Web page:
Surely a Creative Commons copyright license would be a better way to stake a claim over your intellectual property rights but in a way that gives others a legitimate way to share your content? Such an approach also opens up many possibilities for linking to your content as well as citations and attributions, thus prolonging mentions online of your name/brand.

That’s what I’d do. How would you address this point?

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Just because Apple had to doesn’t mean they want to

Apple has posted a statement on its UK website that is the apology it was ordered to publish by a High Court judge as one result of losing the case in a lawsuit filed by Samsung seeking a legal declaration that its Galaxy Tab tablet design did not infringe an Apple design patent for the iPad, of which Apple had accused Samsung of infringing.

Take a look at the statement as shown in this screenshot (or see it on Apple’s website):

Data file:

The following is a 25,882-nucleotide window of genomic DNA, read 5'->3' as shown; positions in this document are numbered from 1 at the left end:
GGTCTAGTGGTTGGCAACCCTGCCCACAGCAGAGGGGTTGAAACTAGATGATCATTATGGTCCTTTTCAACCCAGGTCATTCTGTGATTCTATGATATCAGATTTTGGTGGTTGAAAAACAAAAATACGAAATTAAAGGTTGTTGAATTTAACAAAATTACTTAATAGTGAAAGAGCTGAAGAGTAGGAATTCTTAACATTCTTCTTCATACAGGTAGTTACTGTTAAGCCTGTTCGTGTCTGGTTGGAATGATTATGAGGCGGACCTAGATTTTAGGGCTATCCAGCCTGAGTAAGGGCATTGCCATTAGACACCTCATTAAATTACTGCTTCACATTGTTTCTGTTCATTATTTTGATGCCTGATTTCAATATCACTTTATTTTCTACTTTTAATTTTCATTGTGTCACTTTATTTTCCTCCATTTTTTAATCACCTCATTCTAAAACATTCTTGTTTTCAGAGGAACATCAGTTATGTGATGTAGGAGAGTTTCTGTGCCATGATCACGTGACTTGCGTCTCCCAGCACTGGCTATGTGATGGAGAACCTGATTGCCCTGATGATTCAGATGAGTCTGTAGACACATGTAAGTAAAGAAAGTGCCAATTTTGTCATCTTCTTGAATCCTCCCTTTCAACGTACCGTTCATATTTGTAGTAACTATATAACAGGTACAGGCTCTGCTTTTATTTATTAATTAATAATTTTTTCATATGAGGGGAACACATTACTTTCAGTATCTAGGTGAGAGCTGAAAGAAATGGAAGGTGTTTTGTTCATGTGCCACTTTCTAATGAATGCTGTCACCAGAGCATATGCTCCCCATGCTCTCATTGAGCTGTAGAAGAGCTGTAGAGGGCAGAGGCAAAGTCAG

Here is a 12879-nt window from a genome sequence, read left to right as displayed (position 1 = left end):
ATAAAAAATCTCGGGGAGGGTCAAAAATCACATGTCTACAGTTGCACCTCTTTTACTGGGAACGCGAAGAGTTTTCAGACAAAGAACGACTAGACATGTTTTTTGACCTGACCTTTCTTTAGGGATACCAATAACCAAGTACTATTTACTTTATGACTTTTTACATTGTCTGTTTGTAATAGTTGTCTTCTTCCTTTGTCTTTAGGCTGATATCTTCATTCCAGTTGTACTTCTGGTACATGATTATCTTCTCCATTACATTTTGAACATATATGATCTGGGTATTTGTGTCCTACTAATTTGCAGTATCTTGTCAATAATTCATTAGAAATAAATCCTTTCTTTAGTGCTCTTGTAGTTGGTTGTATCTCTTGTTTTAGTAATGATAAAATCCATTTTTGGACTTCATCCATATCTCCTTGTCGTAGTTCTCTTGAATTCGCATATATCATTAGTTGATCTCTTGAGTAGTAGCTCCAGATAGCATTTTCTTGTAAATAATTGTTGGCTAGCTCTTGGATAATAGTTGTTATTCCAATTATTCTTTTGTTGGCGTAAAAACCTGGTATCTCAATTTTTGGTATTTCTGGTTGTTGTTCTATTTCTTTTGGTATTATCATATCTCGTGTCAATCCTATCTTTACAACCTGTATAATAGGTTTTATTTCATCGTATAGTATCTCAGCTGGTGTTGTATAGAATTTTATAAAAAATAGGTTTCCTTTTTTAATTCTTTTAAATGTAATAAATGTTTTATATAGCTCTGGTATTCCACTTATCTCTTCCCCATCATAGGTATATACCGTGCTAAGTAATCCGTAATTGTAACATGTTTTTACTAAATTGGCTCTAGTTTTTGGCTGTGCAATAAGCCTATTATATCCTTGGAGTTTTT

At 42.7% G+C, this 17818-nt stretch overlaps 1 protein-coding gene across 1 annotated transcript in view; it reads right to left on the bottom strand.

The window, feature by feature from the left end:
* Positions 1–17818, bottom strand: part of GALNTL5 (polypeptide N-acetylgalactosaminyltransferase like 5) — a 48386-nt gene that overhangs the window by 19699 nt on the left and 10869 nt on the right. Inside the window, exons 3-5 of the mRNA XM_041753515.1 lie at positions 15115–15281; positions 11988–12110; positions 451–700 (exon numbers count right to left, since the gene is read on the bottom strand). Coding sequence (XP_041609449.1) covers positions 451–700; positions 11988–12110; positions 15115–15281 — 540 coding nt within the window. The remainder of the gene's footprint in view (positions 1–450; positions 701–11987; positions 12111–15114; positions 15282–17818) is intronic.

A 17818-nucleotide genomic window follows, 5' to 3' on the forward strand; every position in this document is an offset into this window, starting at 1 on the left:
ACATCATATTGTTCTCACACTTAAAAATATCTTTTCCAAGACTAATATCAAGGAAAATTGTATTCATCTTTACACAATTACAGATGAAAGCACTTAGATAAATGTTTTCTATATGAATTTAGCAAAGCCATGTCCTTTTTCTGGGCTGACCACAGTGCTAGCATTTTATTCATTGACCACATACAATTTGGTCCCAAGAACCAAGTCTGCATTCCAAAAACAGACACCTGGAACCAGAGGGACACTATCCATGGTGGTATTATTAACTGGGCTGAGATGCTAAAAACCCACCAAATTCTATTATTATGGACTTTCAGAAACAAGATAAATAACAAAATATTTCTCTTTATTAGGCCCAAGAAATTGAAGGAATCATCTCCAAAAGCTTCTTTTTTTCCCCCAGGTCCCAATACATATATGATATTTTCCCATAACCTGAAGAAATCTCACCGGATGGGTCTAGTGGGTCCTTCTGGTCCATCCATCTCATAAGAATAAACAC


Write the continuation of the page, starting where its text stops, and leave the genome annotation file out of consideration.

applelegaljudgemen540t

The wording of the judgement is quite interesting, especially the final paragraph referencing the upholding of Apple’s claims in other jurisdictions. But do you notice anything more interesting than the words?

How about the layout. Nice, isn’t it? Makes good use of white space for a clean uncluttered look that’s typical of Apple’s minimalism at work.

Maybe it’s extreme minimalism at work. There’s no branding of any type at all, no logo, no company description anywhere, no links to anything else on the website.

In short, there are no suggestions at first glance that you’re on an Apple website.

Such minimalism on webs pages isn’t new for Apple. Yet in content that’s also a statement of one type of another, the page concerned fully fits in with overall site look and feel. Take this example – the letter from Apple CEO Tim Cook posted on the US website last month that apologises for the maps debacle: